The skeleton of the Gristhorpe man is an internationally important piece of archaeology – Britain’s best-preserved Early Bronze Age skeleton. The image shows a reconstruction of what Gristhorpe Man is thought to have looked like.
On 10th July 1834 William Beswick, a local landowner and keen antiquarian set out with friends and workmen to investigate a barrow on his land on the clifftop at Gristhorpe between Filey and Scarborough.
Digging down to a depth of over two metres, they came across a massive oak log measuring 2.3m long and more than 1m in diameter which had been preserved in the waterlogged conditions. The next day, they returned with a group of members of the Scarborough Philosophical Society – which had recently opened the Rotunda Museum in the town – and set up a windlass, or winch, to raise the log.
In the process it split and they discovered that it was in fact a coffin containing a perfectly preserved skeleton, stained black by the tannic acid in the oak, wrapped in an animal skin and accompanied by a range of grave goods, including a bronze dagger blade and whalebone pommel, flints, and a bark vessel containing what was believed to be a plant resin designed to act as a waterproof coating.
Beswick donated the finds to the new Scarborough Philosophical Society Museum the same day and the skeleton became known as Gristhorpe Man. Along with his coffin and grave goods, he has remained on display in Scarborough ever since, apart from a brief period in World War II when he was removed for safety, and the period described below.
By early this century, little work had been carried out on Gristhorpe Man since his discovery despite the significant advances in archaeological science.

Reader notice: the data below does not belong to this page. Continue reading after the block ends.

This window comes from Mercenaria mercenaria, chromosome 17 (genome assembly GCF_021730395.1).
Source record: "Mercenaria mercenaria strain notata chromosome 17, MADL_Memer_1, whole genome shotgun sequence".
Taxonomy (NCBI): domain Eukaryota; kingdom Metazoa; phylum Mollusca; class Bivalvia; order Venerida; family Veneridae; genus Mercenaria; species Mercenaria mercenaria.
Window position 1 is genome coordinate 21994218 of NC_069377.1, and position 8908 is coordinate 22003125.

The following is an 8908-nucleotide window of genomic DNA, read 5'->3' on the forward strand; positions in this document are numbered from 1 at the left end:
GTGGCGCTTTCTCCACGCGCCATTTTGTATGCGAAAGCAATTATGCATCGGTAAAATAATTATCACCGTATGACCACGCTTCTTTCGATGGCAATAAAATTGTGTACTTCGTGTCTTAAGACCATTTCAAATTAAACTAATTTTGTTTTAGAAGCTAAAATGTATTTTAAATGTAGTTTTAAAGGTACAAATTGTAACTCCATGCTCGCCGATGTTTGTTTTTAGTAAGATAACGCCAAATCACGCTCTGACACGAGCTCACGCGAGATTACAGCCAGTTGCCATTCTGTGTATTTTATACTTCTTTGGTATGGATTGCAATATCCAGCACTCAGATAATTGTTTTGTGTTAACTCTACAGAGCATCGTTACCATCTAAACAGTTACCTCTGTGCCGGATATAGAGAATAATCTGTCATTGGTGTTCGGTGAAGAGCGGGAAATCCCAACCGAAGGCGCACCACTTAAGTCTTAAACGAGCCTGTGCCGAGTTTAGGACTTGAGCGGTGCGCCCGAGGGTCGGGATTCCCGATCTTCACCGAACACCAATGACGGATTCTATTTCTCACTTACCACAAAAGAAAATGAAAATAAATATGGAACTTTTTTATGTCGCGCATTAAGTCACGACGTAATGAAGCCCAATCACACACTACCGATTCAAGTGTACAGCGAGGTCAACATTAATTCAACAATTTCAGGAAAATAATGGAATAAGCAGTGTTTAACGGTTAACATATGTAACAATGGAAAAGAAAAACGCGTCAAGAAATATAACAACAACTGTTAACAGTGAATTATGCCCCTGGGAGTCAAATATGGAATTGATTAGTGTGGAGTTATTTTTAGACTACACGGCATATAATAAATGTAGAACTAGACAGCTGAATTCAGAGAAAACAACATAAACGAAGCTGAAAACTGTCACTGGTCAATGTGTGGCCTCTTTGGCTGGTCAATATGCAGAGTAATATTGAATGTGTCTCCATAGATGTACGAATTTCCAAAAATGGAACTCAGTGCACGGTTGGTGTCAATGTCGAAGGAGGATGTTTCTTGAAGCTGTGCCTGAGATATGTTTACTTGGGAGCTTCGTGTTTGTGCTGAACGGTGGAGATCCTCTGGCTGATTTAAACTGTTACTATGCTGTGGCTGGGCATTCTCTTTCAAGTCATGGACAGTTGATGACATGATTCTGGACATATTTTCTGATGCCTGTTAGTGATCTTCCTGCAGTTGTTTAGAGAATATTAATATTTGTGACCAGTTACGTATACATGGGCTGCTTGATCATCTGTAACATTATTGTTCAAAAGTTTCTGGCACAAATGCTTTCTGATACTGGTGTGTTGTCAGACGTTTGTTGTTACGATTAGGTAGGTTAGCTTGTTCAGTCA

In 2005 to 2008, whilst the museum was closed for restoration, the finds were stored in the controlled environment of the conservation laboratory in the Department of Archaeological Sciences at Bradford University, providing an ideal opportunity to re-examine them using a range of scientific techniques. An osteological and palaeopathological re-assessment of the skeleton included a full body computerised tomography, or CT, scan and a facial reconstruction.
Dr Alan Ogden, who created the reconstruction, said at the time: “I was able to build a facial reconstruction from the amazingly well survived skull from what is arguably the best-preserved 4,000-year-old skeleton in Britain.
“[Our] investigations showed that he had lived in the area most of his life and had usually been in good health. He was tall and muscular and had lived on a rich and carefully prepared diet. We presume therefore that he was part of a local ruling family.”
Dr Ogden said: ““He would have spoken a form of Proto-Celtic that we can only guess at. I hope that the visitor to the museum can visualise him as a living man, a senior figure in his society, used to being obeyed and probably even revered.” A battery of other techniques were also employed on Gristhorpe Man, who’s believed to have been aged between 45 and 60, including radiocarbon dating; lead, strontium and oxygen isotope analyses of his tooth enamel; carbon and nitrogen isotope analyses of tooth dentine and material preserved in a glass phial labelled as ’brain’, and Raman spectroscopy of what were originally labelled as ‘mistletoe berries’ – and which in fact turned out to be kidney stones.
Gristhorpe Man is currently not on display.